I've spent the last twenty-five years chasing the fish that swim in our local waters and I've enjoyed every minute of it! During that time, I've made some remarkable friends and together we've learned a great deal by spending loads of time on the water.
It's hard to believe the summer season begins in two short days on Monday, June 20. All the signs are there: the kids are finished another school year, shore traffic is picking up on Route 55 and everyone is heading for the beach. I love summer, but I'm going to miss my peaceful, backwater kayak trips. The spring season was good to me; I'm going to be sad to see it go.
With the weakfish run slowing down, much of the striped bass heading north and the summer flounder heading towards the inlets, my best saltwater days are behind me. I'll enjoy the summer season, but when it comes to fishing, spring and fall are tops in my book. Not wanting to fight through traffic and jet skis, I'll probably only fish the salt on weeknights until Labor Day.
Fortunately, I can usually find solitude on the nearby rural waters through the summer months. Freshwater fishing in South Jersey isn't a bad trade for the saltwater action. Whether it's frogging the pads from my kayak, exploring Delaware River tributaries for bowfin and snakeheads, or wet-wading the small backwater creeks, I plan on enjoying great fishing action right through the summer months.
Lately, I've been on a largemouth bass binge. I fish for bass often, but I've taken it a little more seriously over the last few weeks. I'm considering signing up for some of the local kayak bass fishing tournaments and want to work on my game. I used to fish for largemouth bass seriously when I was younger, but over the years, I found myself leaning towards saltwater species. The largemouth bass action is a lot better than I remember it.
One of four fish from this afternoon's trip.
After months of packing up the kayak and commuting an hour to the bay, it feels great to be fishing so close to home. Living just a few hundred yards from a small lake has its perks as I can walk to the lake in less than five minutes. The neighborhood lake has clear water and a good bass population – it's a great place to study my new quarry.
It's nice to have fish like this so close to home!
After a few days of solid action, I decided to mix it up a little. My goal wasn't to catch bass, but to watch them. I want to learn more about their behavior and how they feed in their natural habitat. I took two rods a can of worms and my GoPro. I could've fished with lures, but I figured I'd get a better response by using something the bass normally feed on: a sunfish.
The bass reacted to the sunfish a little better than I thought they would. Even with a rod over them and a camera pole under them, they attacked that poor sunfish with reckless abandon. At one time, I had five bass fighting for position to grab the sunfish. My GoPro only picked up a few of the fish – I'll improve content as I continue to experiment with camera angles.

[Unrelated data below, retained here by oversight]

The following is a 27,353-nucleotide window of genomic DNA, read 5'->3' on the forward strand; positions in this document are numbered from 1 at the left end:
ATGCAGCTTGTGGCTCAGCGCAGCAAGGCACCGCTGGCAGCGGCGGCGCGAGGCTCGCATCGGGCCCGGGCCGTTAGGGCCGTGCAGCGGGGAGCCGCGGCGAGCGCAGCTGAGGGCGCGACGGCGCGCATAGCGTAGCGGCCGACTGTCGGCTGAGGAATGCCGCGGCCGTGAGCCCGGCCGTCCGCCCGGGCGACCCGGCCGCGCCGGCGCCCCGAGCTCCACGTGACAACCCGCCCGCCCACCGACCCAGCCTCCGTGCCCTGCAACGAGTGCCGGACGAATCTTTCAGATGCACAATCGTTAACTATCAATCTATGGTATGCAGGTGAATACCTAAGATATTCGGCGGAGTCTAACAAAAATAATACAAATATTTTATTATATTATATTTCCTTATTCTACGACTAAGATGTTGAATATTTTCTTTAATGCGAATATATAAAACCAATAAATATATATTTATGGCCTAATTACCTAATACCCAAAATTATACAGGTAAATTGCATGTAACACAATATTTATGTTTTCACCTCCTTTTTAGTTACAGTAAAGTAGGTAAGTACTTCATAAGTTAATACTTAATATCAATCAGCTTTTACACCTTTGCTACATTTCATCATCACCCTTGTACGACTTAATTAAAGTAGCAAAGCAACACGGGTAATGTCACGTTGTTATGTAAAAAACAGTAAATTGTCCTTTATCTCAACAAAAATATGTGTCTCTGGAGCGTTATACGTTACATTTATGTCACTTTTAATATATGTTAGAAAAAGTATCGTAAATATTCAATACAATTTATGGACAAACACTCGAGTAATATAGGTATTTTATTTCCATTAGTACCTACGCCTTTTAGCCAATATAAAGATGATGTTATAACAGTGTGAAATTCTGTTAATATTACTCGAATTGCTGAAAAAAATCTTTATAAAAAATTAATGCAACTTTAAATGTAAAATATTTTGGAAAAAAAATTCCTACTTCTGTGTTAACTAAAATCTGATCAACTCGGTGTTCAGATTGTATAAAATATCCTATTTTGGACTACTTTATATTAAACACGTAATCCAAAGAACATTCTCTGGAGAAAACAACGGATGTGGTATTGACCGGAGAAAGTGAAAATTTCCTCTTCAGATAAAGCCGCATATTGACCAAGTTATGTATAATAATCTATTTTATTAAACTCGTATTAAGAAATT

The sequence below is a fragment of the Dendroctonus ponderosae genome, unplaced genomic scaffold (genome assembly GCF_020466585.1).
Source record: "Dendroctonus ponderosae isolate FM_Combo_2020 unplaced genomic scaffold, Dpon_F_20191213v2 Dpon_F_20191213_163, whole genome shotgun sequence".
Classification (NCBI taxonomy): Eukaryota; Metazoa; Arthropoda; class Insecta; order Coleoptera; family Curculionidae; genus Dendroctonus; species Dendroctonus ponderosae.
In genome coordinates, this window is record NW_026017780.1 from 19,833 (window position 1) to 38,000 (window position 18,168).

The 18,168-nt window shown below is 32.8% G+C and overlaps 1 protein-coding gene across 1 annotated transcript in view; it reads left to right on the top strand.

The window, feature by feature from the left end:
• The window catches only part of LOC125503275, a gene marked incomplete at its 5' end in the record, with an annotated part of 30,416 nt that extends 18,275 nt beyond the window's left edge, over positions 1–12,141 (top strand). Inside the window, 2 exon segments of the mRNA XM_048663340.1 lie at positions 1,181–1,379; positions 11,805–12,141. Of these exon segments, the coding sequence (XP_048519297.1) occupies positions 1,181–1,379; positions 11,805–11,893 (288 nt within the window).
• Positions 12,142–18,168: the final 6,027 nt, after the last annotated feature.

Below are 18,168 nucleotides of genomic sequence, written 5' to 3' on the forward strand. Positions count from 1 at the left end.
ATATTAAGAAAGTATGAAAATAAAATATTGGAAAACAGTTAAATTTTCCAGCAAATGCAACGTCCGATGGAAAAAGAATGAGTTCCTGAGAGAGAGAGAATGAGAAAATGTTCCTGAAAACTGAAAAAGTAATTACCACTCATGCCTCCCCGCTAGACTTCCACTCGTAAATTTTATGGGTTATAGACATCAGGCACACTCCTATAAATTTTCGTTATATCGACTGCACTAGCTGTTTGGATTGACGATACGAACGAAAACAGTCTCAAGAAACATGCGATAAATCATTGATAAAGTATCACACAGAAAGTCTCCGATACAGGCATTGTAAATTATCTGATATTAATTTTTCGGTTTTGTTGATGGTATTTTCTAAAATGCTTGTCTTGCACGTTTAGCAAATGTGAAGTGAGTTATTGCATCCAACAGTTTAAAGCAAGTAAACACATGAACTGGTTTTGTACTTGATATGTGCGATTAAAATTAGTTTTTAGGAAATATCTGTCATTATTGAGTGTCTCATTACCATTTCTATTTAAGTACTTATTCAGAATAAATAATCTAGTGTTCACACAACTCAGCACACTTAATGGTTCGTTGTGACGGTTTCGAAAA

Having the luxury of watching the carnage with my own eyes, I couldn't help but think of piranhas or sharks drawn to blood. If bass had teeth, those poor sunfish wouldn't stand a chance. After watching the video, I knew my selection of lures, no matter how lifelike, couldn't compare to a nervous, live baitfish. If I could bottle whatever stressors those nervous baitfish are emitting, I'd be living on easy street. I have so much to learn.
While chasing largemouth bass, we came across some other great fishing opportunities. The first thing that comes to mind is bullhead catfish. I grew up in Philadelphia and spent hours catching bullhead catfish in Darby Creek, Cobbs Creek and over at Tinicum. It's been a while since I've caught a bullhead catfish, but they seem extra aggressive this year. Jake hasn't caught many catfish so it was a treat for him when a few bullheads tracked down our Rapala Shadow Raps.
While walking along the bank, I noticed a ball of young catfish and then another – they look like tadpoles, but with tiny little whiskers. Having seen catfish young before, I had a feeling mom or dad would be nearby as the parents often shepherd their young for a few weeks. Sure enough, one of the parents was nearby and went into guard mode while I was filming. The adult catfish came into the shallows and stirred up the mud in an effort to protect its young. I was impressed by the display and left thinking much more of the "lowly" catfish after my experience.
To mix it up a bit, Jake and I spent an afternoon exploring a few of the local spillway creeks. If you've never fished a South Jersey spillway, you're missing out. The amount of fish in these small waters is almost inconceivable. I believe it's possible to catch a variety of fish on each and every cast for hours! We rarely catch redbreast sunfish in the ponds and lakes, but they seem to be prevalent in our local tailwaters. While most of these fish don't get very large, the pure numbers and variety of colorful fish are enough to keep us coming back. It's going to be a fun summer!